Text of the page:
Transitional Dynamics in Two-Sector Models of Endogenous Growth
AbstractThe steady state and transitional dynamics of two-sector models of endogenous growth are analyzed in this paper. We describe necessary conditions for endogenous growth. The conditions allow us to reduce the dynamics of the solution to a system with one state-like and two control-like variables. We analyze the determinants of the long run growth rate. We use the Time-Elimination Method to analyze the transitional dynamics of the models. We find that there are transitions in real time if the point-in-time production possibility frontier is strictly concave, which occurs, for example, if the two production functions are different or if there are decreasing point-in-time returns in any of the sectors. We also show that if the models have a transition in real time, the models are globally saddle path stable. We find that the wealth or consumption smoothing effect tends to dominate the substitution or real wage effect so that the transition from relatively low levels of physical capital is carried over through high work effort rather than high savings. We develop some empirical implications. We show that the models predict conditional convergence in that, in a cross section, the growth rate is predicted to be negatively related to initial income but only after some measure of human capital is held constant. Thus, the models are consistent with existing empirical cross country evidence.
Download InfoIf you experience problems downloading a file, check if you have the proper application to view it first. In case of further problems read the IDEAS help page. Note that these files are not on the IDEAS site. Please be patient as the files may be large.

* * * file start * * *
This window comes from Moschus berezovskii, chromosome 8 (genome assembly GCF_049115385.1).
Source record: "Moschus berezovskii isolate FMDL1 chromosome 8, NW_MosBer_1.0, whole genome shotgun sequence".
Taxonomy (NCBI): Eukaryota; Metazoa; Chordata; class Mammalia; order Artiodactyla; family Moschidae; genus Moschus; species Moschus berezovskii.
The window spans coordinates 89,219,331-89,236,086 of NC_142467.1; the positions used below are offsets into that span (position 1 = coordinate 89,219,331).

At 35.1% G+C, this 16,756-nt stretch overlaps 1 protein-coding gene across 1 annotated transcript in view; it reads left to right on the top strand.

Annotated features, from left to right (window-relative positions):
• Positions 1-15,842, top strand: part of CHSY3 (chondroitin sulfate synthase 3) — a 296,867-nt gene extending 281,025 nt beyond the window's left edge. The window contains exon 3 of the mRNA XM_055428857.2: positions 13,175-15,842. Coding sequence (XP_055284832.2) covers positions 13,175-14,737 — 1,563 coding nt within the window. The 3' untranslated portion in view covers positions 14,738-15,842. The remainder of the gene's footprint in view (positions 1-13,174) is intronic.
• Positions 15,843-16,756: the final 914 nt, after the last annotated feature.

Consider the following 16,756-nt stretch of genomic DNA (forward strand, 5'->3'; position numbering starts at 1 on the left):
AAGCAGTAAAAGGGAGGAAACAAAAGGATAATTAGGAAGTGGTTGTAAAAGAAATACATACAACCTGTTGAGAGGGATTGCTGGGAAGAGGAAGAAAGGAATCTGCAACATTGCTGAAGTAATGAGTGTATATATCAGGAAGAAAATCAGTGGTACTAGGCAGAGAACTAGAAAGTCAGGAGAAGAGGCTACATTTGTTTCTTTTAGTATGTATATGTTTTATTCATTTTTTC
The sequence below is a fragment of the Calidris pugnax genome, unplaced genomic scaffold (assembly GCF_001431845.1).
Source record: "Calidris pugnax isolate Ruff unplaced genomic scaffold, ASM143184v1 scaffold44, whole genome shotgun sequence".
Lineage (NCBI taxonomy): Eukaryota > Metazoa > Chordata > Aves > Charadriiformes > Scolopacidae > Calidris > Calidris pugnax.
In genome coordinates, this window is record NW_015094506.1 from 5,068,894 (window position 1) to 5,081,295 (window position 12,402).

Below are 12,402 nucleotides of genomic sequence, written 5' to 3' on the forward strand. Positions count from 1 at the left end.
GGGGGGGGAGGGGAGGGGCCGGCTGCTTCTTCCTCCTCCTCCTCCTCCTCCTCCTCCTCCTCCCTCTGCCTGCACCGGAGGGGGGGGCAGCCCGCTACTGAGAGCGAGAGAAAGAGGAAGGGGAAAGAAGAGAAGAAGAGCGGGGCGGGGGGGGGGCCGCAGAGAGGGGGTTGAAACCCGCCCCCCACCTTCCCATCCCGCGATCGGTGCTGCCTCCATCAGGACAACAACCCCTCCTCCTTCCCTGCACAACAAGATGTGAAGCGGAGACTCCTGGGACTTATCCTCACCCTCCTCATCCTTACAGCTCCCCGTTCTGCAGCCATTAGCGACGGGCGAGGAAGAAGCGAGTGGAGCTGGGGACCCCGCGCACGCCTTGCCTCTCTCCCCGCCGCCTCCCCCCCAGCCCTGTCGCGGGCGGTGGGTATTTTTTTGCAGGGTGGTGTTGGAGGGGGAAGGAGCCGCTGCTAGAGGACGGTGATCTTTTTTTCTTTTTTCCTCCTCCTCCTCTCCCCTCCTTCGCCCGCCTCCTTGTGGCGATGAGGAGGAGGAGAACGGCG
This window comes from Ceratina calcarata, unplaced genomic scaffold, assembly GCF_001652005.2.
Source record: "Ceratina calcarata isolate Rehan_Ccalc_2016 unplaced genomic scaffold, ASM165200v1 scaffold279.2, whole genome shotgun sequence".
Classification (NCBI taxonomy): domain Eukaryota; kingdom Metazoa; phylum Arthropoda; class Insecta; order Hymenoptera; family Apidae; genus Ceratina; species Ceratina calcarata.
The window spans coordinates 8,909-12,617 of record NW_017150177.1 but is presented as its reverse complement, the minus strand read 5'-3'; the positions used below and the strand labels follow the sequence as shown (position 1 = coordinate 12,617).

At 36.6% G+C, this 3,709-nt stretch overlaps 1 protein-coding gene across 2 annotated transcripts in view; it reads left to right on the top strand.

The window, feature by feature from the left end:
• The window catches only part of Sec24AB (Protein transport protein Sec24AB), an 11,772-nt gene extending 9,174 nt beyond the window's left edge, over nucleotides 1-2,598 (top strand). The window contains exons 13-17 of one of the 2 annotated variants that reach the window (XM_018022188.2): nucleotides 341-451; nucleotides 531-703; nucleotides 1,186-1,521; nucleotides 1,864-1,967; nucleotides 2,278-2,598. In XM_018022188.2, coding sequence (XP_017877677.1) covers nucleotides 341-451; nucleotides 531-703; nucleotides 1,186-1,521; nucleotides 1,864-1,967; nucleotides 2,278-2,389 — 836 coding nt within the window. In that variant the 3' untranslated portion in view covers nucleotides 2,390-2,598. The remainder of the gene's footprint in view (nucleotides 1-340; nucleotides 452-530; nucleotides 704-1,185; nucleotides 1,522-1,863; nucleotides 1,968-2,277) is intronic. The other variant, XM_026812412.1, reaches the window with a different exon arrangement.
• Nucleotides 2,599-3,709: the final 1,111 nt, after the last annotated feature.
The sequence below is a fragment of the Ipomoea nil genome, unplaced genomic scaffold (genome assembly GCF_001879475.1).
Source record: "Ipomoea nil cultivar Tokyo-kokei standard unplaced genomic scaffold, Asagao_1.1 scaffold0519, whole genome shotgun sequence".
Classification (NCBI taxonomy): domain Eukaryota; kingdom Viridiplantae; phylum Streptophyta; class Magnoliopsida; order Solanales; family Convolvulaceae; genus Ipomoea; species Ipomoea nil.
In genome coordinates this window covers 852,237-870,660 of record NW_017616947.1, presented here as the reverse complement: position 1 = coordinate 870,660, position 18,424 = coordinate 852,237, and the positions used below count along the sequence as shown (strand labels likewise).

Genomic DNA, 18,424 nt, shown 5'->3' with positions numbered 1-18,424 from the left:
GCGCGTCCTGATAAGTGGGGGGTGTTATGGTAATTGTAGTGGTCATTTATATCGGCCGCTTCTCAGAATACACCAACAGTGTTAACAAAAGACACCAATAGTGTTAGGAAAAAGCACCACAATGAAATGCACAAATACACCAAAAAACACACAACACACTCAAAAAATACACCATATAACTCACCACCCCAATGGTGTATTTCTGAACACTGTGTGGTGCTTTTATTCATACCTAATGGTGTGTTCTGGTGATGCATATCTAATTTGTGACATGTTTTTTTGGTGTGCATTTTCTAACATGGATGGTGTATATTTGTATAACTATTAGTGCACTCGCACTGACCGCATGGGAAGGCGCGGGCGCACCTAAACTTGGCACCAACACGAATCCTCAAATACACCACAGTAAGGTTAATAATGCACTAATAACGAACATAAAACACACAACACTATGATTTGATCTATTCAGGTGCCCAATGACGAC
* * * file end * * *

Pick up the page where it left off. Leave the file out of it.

Bibliographic InfoPaper provided by National Bureau of Economic Research, Inc in its series NBER Working Papers with number 3986.
Date of creation: Feb 1992
Date of revision:
Contact details of provider:
Postal: National Bureau of Economic Research, 1050 Massachusetts Avenue Cambridge, MA 02138, U.S.A.
Web page: http://www.nber.org
More information through EDIRC
Other versions of this item:
- Mulligan, Casey B & Sala-i-Martin, Xavier, 1993. "Transitional Dynamics in Two-Sector Models of Endogenous Growth," The Quarterly Journal of Economics, MIT Press, vol. 108(3), pages 739-73, August.
- Mulligan, C.B. & Sala-i-Martin, X., 1992. "Transitional Dynamics in Two-Sector Models of Endogenous Growth," Papers 651, Yale - Economic Growth Center.
Please report citation or reference errors to , or , if you are the registered author of the cited work, log in to your RePEc Author Service profile, click on "citations" and make appropriate adjustments.:
- repec:fth:harver:1532 is not listed on IDEAS
- Chamley, Christophe, 1993.
"Externalities and Dynamics in Models of "Learning or Doing.","
International Economic Review,
Department of Economics, University of Pennsylvania and Osaka University Institute of Social and Economic Research Association, vol. 34(3), pages 583-609, August.
- Christophe Chamley, 1991. "Externalities and Dynamics in Models of "Learning or Doing"," Boston University - Institute for Economic Development 17, Boston University, Institute for Economic Development.
- King, R.G. & Rebelo, S., 1988.
"Public Policy And Economic Growth: Developing Neoclassical Implications,"
RCER Working Papers
225, University of Rochester - Center for Economic Research (RCER).
- King, Robert G & Rebelo, Sergio, 1990. "Public Policy and Economic Growth: Developing Neoclassical Implications," Journal of Political Economy, University of Chicago Press, vol. 98(5), pages S126-50, October.